As well as prints of individual riflemen, a number of group portraits of the University Corps and its constituent college squads come down to us. The News of the World article, for example, was illustrated by an engraving by C. W. Sheeres after a photograph by Bracher. Other photographs show the Christ Church Squad on parade in Tom Quad in 1863. Several prints can also be found of the encampment on Wimbledon Common for the Rifle Review of 1863, when a shooting match was held between Oxford and Cambridge (Cambridge again got the upper hand).
Among these group portraits one in particular stands out: a photograph not of the University riflemen, but of much younger boys.
The boys were members of an offshoot of the Oxford City branch of the Volunteer Corps: the Oxford City Rifle Cadet Corps (there was also a County branch of the Corps). The first steps towards founding the Cadet Corps took place in February 1861. Organized through local schools, it was hoped it would give its young members the physical advantage of being drilled and prove a stepping stone to the adult organization.
The first company of the Cadet Corps was founded at the Linden House School in Headington: a private school for boys from 9 to 17 years of age. Of the 70 pupils, 45 joined initially, to be put through their paces by a Sergeant Wright, who was employed by the headmaster specifically for the purpose. At the beginning of March, following a request from Joseph Plowman (1811-1867) (the first person to sell photogenic drawing paper in Oxford), the Duke of Marlborough gave the cadets permission to wear the same uniform as their elders, the cost of which was capped at 30 shillings.
The Oxford Cadet Corps turned out for the first time in public at 5.30 p.m. on 25 March 1861, when it paraded before an audience of several thousand people in Broad Street. The Linden squad, which had marched from Headington behind a drum and fife band, was joined by four others, who then dispersed to Gloucester Green, the Armoury Yard, County Hall and the County Gaol Yard to be drilled. This pattern continued in the months to come, when the squads increased to six in number and the frequency of parades to twice a week.
The photograph of the Cadet Corps shows about eighty boys, many of whom are little older than 10 or 11. The date it was taken is unclear. The boys are depicted in uniform but without weapons, even though in May 1861 they too were issued with firearms by the Secretary of State for War: carbine rifles (probably 1847 Paget Cavalry Carbines). Who photographed the group is also uncertain. The Corps is arranged in front of the Broad Street shop of another of Bracher’s rivals: Thomas and George Shrimpton, who sold portraits and stereograms of Oxford, samples of which can be seen displayed in their window.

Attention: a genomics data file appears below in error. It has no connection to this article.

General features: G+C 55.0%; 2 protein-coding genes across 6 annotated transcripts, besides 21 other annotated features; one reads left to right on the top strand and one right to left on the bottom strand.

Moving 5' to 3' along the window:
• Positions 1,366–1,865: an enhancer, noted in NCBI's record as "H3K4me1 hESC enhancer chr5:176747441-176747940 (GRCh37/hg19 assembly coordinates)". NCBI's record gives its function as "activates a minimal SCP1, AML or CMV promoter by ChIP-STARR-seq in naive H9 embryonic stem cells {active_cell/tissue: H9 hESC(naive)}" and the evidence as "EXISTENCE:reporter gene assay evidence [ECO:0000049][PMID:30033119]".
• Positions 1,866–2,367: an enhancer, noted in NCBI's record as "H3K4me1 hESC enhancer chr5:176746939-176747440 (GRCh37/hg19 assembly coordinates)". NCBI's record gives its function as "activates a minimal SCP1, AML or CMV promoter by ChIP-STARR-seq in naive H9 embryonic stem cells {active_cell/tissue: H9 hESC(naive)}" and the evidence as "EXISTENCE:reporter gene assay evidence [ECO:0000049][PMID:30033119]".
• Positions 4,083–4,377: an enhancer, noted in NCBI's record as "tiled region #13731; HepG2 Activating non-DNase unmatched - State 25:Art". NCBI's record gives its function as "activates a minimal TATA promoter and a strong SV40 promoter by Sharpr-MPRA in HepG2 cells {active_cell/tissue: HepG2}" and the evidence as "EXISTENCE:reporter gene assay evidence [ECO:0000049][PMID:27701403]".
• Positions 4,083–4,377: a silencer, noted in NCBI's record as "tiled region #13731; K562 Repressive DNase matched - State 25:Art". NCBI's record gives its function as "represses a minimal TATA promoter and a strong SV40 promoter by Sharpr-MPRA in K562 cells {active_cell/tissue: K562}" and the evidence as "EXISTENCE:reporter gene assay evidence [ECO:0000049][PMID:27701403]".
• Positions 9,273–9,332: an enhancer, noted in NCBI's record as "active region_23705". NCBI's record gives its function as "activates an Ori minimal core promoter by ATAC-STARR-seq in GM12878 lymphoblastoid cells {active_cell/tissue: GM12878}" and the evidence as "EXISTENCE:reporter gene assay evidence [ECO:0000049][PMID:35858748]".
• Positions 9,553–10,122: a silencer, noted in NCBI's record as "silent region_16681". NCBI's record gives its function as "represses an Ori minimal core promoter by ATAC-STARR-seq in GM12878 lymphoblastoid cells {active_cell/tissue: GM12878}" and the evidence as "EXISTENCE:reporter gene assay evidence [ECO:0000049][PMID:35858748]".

The history of the Oxford Cadet Corps after 1863 is obscure, although in February 1872 the Secretary of State approved the formation of a new squad at Magdalen College School, which is still in existence today. The adult squads meanwhile, from city, county and university, were eventually incorporated within the regular army, becoming part of the Oxfordshire and Buckinghamshire Light Infantry on its formation in 1881. However, the fascinating photographic history of the Volunteer Movement does not stop there.
The photograph above, which was taken on Christ Church Meadow during the 1890s, shows the “Cycle Section” or “Cyclist Detachment” of the 1st Oxon (University) Volunteer Battalion of the Ox and Bucks Light Infantry. Formed in 1889, the Cycle Squad was organized under John Cook Wilson (1849-1915), Wykeham Professor of Logic – the man standing out front. From the evidence of the photograph the detachment appears to have used an assortment of different bicycles, some of which may have been the purpose-built “Premier Military Safety Cycles”. All are equipped with clips to allow rifles to be hung from the crossbars.
The phenomenon of “military cycling” was by no means peculiar to Oxford. Nevertheless, Wilson wrote the first book on the subject, A Manual of Cyclist Drill for the Use of The Cyclist Section of the Oxford University Rifle Volunteer Corps (Oxford and London, 1889). In the book he described how cyclists could imitate the standard infantry formations, whether by “wheeling in fours” in the saddle, or forming parade lines 30 yards long. Unfortunately his recommendations proved controversial. Attacks on his ideas were launched by the Saturday Review and Cyclist, for example, in response to which he issued a second pamphlet, Military Cycling or Amenities of Controversy.
Surprisingly perhaps, it was not the efficacy of military cycling per se that was questioned by Wilson’s critics, merely the ridiculousness of his drills. These, it was felt, were in danger of making a laughing stock of the “Cyclist Infantry Force” and of undermining confidence in the volunteers as a whole, who were still believed to have strategic value: a conclusion that would soon to be proved correct when they were called up for active service for the first time, albeit on foreign soil rather than the home front, during the successful campaign that was the Second Boer War.
Jackson’s Oxford Journal
Volunteer Force (Great Britain) (http://en.wikipedia.org/wiki/Volunteer_Force_(Great_Britain))
Cite this article:
Giles Hudson, “Shots of Shots: Photographs of the Oxford Volunteer Rifle Corps”, Matters Photographical ([http://mattersphotographical.wordpress.com], 1 Dec 2012)